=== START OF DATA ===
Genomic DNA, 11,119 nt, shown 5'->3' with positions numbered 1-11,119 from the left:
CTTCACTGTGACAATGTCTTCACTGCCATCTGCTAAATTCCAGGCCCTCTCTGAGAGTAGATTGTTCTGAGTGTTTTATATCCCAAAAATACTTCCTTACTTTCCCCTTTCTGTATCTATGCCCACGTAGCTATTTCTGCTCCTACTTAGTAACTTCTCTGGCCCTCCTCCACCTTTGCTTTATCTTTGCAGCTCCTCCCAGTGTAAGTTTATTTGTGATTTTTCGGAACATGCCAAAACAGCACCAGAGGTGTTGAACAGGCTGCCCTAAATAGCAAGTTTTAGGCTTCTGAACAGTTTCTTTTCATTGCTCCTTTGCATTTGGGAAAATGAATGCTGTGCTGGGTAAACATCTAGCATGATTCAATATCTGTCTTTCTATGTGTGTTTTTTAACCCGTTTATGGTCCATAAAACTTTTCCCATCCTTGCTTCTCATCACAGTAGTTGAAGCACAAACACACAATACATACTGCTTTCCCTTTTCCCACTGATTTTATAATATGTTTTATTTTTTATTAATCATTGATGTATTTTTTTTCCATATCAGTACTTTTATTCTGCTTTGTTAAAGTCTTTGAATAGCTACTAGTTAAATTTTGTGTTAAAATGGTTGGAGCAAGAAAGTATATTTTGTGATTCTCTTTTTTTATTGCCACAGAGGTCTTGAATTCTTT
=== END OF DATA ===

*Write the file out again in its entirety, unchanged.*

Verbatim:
Genomic DNA, 11,119 nt, shown 5'->3' with positions numbered 1-11,119 from the left:
CTTCACTGTGACAATGTCTTCACTGCCATCTGCTAAATTCCAGGCCCTCTCTGAGAGTAGATTGTTCTGAGTGTTTTATATCCCAAAAATACTTCCTTACTTTCCCCTTTCTGTATCTATGCCCACGTAGCTATTTCTGCTCCTACTTAGTAACTTCTCTGGCCCTCCTCCACCTTTGCTTTATCTTTGCAGCTCCTCCCAGTGTAAGTTTATTTGTGATTTTTCGGAACATGCCAAAACAGCACCAGAGGTGTTGAACAGGCTGCCCTAAATAGCAAGTTTTAGGCTTCTGAACAGTTTCTTTTCATTGCTCCTTTGCATTTGGGAAAATGAATGCTGTGCTGGGTAAACATCTAGCATGATTCAATATCTGTCTTTCTATGTGTGTTTTTTAACCCGTTTATGGTCCATAAAACTTTTCCCATCCTTGCTTCTCATCACAGTAGTTGAAGCACAAACACACAATACATACTGCTTTCCCTTTTCCCACTGATTTTATAATATGTTTTATTTTTTATTAATCATTGATGTATTTTTTTTCCATATCAGTACTTTTATTCTGCTTTGTTAAAGTCTTTGAATAGCTACTAGTTAAATTTTGTGTTAAAATGGTTGGAGCAAGAAAGTATATTTTGTGATTCTCTTTTTTTATTGCCACAGAGGTCTTGAATTCTTT